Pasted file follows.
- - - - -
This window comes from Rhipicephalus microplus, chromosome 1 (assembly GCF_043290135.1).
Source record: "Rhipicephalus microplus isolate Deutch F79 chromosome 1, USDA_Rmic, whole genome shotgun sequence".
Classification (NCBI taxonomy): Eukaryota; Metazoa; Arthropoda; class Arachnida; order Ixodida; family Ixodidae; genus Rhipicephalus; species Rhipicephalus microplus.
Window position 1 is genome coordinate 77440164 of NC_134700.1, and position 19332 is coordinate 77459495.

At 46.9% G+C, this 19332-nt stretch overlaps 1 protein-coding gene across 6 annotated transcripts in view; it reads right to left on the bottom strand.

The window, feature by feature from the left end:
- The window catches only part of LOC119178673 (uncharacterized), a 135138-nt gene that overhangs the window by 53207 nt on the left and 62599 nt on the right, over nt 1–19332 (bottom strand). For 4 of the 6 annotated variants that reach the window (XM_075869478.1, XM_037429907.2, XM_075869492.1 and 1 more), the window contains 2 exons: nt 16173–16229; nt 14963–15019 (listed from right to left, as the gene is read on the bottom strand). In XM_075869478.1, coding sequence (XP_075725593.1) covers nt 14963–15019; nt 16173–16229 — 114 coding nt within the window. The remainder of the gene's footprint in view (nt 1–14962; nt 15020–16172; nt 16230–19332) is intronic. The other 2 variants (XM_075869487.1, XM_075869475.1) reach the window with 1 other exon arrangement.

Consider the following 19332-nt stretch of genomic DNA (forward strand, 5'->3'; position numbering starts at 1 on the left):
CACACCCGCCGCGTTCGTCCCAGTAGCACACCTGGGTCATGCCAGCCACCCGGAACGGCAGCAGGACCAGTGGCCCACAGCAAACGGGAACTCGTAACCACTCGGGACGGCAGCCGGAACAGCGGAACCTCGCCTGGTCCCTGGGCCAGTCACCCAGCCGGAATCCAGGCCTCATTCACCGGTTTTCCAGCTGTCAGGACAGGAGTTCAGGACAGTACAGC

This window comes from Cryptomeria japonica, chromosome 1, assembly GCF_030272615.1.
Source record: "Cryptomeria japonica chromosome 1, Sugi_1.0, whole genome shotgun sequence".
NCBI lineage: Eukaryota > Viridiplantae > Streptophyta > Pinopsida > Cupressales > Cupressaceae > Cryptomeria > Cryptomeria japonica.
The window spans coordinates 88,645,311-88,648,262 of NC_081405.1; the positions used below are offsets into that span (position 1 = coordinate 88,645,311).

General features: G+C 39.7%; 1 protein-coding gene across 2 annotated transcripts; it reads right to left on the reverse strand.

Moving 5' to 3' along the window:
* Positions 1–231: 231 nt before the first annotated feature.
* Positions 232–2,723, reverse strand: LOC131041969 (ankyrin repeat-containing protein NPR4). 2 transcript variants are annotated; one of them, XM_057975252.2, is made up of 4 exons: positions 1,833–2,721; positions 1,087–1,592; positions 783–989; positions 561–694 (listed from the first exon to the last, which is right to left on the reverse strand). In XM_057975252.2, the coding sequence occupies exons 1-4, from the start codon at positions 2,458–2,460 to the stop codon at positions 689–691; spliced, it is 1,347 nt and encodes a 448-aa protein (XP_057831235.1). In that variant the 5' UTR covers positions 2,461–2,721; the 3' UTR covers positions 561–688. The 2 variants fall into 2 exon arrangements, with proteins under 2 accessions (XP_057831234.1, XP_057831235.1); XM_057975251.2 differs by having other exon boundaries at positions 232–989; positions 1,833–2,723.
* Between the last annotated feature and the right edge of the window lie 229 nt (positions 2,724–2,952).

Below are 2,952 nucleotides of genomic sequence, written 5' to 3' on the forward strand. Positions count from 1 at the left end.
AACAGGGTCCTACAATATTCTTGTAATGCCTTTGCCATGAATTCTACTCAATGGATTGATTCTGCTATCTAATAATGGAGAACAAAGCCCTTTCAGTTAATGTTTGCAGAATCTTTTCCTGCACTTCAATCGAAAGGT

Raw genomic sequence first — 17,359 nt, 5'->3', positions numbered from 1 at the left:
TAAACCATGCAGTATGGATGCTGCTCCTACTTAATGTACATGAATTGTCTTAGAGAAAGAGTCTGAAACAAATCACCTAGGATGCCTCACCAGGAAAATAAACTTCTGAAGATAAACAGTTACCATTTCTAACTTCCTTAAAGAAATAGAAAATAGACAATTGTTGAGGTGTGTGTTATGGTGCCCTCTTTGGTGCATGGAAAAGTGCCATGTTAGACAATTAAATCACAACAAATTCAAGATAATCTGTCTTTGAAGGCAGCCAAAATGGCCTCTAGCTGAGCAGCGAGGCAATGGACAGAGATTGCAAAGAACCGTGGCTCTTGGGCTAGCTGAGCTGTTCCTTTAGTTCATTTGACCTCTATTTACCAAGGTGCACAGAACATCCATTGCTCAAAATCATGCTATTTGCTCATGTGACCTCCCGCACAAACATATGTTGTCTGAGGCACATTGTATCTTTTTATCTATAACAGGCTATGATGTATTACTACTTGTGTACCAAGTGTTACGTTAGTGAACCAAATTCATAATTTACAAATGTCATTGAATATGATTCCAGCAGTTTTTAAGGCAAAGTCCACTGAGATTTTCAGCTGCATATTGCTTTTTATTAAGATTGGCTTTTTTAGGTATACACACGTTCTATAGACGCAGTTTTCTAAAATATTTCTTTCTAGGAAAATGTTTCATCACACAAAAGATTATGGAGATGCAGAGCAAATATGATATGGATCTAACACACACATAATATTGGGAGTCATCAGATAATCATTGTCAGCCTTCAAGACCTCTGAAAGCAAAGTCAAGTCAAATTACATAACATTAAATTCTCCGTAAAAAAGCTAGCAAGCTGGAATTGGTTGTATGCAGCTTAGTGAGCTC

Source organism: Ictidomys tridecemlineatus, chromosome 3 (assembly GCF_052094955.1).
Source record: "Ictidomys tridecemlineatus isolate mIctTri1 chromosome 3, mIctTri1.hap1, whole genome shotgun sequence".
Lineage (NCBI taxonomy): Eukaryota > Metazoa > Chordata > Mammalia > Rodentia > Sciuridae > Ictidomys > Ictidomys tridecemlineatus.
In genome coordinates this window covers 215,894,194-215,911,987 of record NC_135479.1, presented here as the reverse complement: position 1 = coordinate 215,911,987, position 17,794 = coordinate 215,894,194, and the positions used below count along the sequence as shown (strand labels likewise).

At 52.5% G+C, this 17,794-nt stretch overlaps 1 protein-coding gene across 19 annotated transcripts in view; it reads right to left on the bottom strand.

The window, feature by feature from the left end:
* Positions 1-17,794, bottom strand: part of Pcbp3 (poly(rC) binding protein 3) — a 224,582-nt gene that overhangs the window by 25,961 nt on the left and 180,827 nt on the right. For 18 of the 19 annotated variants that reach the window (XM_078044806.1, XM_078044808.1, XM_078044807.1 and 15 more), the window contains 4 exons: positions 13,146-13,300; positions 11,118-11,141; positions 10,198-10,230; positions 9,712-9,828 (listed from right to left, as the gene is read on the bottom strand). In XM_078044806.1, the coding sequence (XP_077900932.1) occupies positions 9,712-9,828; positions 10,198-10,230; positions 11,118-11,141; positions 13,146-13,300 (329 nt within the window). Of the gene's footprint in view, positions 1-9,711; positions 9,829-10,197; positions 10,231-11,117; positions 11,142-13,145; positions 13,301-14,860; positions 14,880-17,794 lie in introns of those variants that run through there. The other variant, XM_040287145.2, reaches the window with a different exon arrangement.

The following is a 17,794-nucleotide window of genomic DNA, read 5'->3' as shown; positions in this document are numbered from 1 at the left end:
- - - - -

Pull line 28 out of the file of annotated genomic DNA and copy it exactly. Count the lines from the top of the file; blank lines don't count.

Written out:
The window, feature by feature from the left end: